John and Christine (not their real names) are a successful couple. She is an ascending attorney and he is a respected physician in his community. Their kids are (usually) well-behaved, do well in school and involved in the kinds of activities that will make them well-rounded. Their family is always at church and takes their faith seriously.
But there’s more to their story. John and Christine both work long hours, so they don’t get much quality time with each other or their kids, except on the weekends when they’re already exhausted. Christine is trying to write a book on the side. And they take their kids to multiple musical and sports-related practices throughout the week. They’re just plain tired, with little time to relax, be spontaneous, or ‘just be’.
It may not surprise you to hear that they’re in counseling. (When their schedules allow for it).
If you were their counselor, what would you tell them? How would you give them – and by extension, yourself – hope to have sanity again?
No Easy Answers
It’s not as simple as saying, ‘just do less’. Both of their jobs require (at least) a full-time commitment. They’re clearly gifted for, and enjoy, them. Their kids generally like their activities. They’re gaining valuable skills that will not only build their resumes, but their character, too.
At the same time, people like John and Christine make me uncomfortable. I’m not going to do a simplistic or full analysis here, but I do want to bring up something I believe they’re missing. Something many of us are missing, too.
It’s not hard to understand, but it’s oh-so-hard to live out. Bottom line: whenever we choose to do one thing, we choose not to do everything else. We’re making a trade-off. You really can’t have it all.
A few days ago, for example, we hosted a family birthday party for my youngest son. When my wife and I sat down to prioritize the 5-6 hours we had before people arrived, I had big plans of cleaning the house and then moving on to next steps in our bathroom renovation project. My wife, though, ever the realist, suggested we do what we have to do first (clean, shop for food, cook) and then see if there’s time leftover.
Reluctantly, I agreed to go with her idea and make a trade-off. I would sacrifice what I wanted to do most (the reno) for what we really needed to do (cook, clean, shop). It hurt more than I expected it would, in all honesty. I really – really – wanted to do both.
Why It’s So Incredibly Hard
So, what’s going on? Why is it so hard to choose one thing and not another?
One is simply that we live in a fallen world. We’re going to die. Our work isn’t going to last forever, even if it outlives us. So we feel this pressure to ‘do it all’, to fit in as much as we can to make our mark on the world and people around us before time runs out.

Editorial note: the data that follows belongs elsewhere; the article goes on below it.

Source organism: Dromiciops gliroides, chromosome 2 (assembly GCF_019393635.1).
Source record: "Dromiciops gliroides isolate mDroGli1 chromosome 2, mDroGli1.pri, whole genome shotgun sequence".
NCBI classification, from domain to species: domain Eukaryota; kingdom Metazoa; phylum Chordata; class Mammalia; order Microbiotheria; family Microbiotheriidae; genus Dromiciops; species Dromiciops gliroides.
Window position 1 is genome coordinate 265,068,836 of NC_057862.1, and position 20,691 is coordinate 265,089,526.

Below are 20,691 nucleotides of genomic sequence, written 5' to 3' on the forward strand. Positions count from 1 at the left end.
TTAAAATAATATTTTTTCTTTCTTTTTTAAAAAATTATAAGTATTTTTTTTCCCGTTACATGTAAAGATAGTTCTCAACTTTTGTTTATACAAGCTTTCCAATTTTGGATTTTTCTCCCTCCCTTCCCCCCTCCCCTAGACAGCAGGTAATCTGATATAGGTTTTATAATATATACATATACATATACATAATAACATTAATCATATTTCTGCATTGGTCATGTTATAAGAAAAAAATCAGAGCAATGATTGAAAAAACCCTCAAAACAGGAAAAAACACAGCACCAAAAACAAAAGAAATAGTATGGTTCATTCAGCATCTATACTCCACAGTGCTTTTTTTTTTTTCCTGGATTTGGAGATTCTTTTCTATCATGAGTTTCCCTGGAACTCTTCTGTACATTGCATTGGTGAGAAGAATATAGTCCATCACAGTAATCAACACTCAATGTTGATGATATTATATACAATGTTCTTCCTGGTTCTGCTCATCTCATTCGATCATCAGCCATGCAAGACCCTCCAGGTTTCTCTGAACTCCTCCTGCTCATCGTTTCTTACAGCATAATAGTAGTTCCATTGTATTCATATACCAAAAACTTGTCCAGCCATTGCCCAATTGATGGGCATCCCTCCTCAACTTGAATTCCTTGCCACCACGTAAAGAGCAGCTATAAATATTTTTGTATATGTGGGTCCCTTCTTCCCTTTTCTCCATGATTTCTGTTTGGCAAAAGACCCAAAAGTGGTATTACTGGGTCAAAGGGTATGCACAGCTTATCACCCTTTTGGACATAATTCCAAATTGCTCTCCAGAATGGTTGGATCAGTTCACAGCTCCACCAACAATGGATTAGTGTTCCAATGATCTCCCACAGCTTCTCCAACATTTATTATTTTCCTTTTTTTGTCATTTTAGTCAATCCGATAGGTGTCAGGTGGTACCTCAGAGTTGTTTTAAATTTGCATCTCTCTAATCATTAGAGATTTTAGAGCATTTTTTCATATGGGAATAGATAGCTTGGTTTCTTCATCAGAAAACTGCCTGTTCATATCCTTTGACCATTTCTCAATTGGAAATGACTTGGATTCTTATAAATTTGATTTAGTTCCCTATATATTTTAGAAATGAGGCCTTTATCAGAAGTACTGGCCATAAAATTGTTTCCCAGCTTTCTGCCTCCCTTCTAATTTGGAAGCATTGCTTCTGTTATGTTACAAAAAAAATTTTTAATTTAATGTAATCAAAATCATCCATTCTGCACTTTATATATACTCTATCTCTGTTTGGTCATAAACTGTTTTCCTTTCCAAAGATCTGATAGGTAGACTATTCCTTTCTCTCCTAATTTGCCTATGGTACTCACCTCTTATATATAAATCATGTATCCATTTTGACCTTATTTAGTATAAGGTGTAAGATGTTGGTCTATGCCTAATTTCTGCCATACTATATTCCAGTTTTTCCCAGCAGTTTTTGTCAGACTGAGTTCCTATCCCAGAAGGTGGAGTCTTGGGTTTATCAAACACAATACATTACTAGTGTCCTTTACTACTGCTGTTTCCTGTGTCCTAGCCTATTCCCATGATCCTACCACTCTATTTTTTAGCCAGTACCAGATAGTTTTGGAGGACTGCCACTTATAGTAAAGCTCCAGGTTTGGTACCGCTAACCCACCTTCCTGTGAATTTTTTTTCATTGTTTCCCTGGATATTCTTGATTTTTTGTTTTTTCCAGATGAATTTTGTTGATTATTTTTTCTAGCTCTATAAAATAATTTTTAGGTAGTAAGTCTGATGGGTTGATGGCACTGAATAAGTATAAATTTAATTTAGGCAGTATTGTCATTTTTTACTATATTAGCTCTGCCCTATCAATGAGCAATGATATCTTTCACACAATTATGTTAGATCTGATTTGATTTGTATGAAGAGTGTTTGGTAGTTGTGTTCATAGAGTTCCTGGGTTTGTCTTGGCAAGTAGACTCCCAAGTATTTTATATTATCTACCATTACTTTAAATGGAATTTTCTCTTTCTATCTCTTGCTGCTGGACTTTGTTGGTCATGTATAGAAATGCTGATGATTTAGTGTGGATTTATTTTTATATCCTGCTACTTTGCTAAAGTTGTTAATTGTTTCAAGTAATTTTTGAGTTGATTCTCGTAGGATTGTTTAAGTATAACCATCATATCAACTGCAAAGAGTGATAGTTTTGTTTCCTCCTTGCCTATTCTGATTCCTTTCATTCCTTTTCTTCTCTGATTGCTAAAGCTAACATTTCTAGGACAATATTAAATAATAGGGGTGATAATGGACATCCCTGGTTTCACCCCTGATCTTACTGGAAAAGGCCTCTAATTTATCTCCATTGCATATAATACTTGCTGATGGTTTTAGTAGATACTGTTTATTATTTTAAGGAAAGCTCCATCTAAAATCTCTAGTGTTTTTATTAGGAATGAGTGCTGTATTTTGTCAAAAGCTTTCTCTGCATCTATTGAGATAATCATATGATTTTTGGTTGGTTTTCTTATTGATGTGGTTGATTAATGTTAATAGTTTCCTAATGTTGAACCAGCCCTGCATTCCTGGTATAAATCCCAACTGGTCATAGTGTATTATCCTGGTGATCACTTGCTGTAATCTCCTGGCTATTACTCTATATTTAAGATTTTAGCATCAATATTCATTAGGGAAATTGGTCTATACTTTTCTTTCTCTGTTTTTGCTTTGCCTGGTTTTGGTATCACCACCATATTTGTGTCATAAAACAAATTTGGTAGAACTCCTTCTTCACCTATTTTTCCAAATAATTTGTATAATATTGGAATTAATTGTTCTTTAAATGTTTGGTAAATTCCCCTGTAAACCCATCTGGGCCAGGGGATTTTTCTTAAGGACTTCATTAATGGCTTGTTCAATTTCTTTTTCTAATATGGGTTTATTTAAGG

As Genesis 1-3 points out, it wasn’t supposed to be this way. We were supposed to live forever, with all the time in the world to pursue work and relationships that matter. Part of our struggle is grappling with a world that’s deeply broken.
Another is that we’re trying to prove ourselves through our accomplishments. Especially at work, but we do this to our kids too when we push them to achieve in ways that are unbalanced. If we feel the need to constantly prove ourselves, it’s very hard to say ‘no’ without diminishing our value.
No doubt more can be said here, but that’s a good starting point. The real question is, how can we start to make trade-offs and live lives with more balance and sanity?
5 Ways We Can Start Making Trade-Offs
Here are 5 ideas. I hope you’ll take some time to think about these in the context of your own life.
1. Accept your limitations. We ‘know’ that the world – and we – are broken, but honestly we resent it and want everything to go perfectly. The Fall means we need to expect frustration, brokenness and… make lots of trade-offs. Are you really willing?
2. Trust God’s sovereignty. God is a King – a sovereign – and the bible teaches that he’s in complete control. ‘All things work together for good for those who are called according to his purpose’ (Romans 8:28). So God is in charge of our limitations, too; he knows we can’t do everything and doesn’t expect us to. That means we can do less and still be at peace.
3. Find your value in Jesus, not your accomplishments. It’s so natural to find our identity in what we do, and, how well we do it in comparison to others. While we’re called to, ‘whatever [we] do, work at it with all [our] heart, as working for the Lord’ (Colossians 3:24), our efforts and their outcomes were never meant to give us our worth. When we find our value in God and his love for us, it becomes easier to let some things go and make trade-offs.
4. Remember Jesus’s example. Jesus is God, but during his time on earth he invested in only 12 men, and among them, focused on just 3.
5. Rely on others. God has placed limits on our time and talents so that we’ll depend on others and allow them to use their gifts. As Paul puts it in 1 Corinthians 12:7, ‘To each is given the manifestation of the Spirit for the common good’. When we say ‘no’ to something we’re not great at, we allow others to say ‘yes’ and make their highest contribution.
These aren’t silver bullets, but applying them to our lives will help us to have more reasonable expectations and choose the things God is calling us to do.
Let’s live it out: Why do you find making trade-offs so hard? Identify one thing you can start saying ‘no’ to and how that would give you more time for the people and priorities that matter most.